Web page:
Soil Health Monitoring

Soil health is a phrase that describes the physical, chemical, and biological functions of soils in the context of production agriculture. Certain agricultural practices (like no-till, cover cropping, and managed stock grazing) have been scientifically proven to improve the function of agricultural soils. Over the past two decades or so, the concept of “soil health” and its associate practices have become increasingly accepted across the North American agriculture sector.

However, if practices are adopted with the goal of improving soil health, it is also important to accurately measure how these practices are changing soil properties. Some soil properties can respond to agricultural practice changes in just one year (e.g. active carbon). Others can take 5 years or more (e.g. SOM, SOC). Additionally, soil sampling should be conducted in a spatially representative manner.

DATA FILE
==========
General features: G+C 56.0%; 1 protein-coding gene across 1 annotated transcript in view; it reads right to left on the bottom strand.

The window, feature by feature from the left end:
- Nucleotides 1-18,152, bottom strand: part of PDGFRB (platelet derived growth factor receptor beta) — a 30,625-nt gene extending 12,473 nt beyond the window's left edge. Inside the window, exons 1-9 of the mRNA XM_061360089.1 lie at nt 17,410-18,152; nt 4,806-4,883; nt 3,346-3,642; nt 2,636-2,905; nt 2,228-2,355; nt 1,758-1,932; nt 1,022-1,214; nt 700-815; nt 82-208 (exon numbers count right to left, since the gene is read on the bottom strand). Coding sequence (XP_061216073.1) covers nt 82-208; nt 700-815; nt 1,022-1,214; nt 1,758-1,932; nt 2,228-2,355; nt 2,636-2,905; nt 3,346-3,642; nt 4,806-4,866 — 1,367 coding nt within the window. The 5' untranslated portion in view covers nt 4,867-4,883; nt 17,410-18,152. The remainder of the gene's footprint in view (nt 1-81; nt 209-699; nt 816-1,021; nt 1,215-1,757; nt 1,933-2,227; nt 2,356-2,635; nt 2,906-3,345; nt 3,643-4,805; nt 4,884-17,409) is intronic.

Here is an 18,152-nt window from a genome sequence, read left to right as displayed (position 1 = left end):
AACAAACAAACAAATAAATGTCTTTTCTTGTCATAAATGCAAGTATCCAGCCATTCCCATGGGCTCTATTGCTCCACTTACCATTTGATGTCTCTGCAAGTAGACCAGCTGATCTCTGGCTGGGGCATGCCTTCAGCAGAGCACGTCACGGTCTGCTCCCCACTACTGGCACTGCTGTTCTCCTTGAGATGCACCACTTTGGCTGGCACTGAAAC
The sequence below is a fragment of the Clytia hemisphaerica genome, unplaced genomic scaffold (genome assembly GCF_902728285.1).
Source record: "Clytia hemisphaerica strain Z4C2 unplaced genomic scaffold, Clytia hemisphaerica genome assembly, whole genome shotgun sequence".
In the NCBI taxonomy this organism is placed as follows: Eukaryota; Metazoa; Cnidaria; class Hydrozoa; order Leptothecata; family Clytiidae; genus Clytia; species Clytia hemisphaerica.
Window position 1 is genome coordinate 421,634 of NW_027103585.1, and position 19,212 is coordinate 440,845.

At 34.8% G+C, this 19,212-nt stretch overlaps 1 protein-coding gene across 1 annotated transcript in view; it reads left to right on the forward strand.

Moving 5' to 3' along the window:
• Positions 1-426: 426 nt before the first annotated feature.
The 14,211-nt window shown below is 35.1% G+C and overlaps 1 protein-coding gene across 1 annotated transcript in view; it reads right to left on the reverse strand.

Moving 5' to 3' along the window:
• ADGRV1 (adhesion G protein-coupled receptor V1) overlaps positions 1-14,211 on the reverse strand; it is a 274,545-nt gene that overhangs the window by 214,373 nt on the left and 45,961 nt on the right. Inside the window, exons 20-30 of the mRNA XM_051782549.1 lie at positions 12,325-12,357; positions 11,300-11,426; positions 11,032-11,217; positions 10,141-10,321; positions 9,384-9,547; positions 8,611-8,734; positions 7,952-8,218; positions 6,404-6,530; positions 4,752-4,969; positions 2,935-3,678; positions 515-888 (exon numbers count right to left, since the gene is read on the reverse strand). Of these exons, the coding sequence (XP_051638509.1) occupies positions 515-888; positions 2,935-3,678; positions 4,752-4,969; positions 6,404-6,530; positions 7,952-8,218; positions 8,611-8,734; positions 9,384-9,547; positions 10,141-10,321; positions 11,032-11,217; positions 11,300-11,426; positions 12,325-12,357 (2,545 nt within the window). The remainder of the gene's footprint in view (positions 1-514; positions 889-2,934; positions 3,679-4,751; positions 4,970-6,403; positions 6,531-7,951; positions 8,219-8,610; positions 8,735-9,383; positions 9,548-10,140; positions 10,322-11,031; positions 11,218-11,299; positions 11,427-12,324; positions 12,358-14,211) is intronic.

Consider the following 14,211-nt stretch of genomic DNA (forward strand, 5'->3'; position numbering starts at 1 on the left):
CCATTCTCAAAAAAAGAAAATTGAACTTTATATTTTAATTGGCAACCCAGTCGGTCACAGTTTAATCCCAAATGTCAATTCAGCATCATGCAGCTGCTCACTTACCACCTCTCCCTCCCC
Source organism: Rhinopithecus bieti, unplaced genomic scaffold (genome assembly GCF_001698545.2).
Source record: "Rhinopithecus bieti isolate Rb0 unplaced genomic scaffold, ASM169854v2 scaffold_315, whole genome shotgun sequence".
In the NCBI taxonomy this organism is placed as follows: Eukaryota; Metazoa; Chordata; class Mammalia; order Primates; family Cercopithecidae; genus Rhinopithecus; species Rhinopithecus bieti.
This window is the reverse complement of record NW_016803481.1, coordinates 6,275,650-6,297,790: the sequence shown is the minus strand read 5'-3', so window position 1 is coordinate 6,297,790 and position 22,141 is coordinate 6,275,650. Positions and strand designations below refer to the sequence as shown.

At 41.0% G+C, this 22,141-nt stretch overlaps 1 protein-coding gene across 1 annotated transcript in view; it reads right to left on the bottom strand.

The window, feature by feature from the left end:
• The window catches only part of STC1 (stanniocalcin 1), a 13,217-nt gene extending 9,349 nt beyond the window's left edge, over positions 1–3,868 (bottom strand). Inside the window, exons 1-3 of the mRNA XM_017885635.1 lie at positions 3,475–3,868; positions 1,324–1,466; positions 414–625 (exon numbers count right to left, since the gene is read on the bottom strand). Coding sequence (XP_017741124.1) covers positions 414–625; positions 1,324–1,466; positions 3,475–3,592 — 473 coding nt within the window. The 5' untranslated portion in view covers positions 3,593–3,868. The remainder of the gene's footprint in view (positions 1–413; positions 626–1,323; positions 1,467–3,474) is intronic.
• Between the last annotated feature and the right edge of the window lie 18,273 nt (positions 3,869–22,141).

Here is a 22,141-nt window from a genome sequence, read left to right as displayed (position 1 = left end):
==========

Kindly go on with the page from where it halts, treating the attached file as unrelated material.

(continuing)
The following resources provide information on key soil health measurements and developing spatially-informed soil sampling methods:

Comprehensive Assessment of Soil Health – The Cornell Framework
Soil Sampling Strategies – MSU Extension

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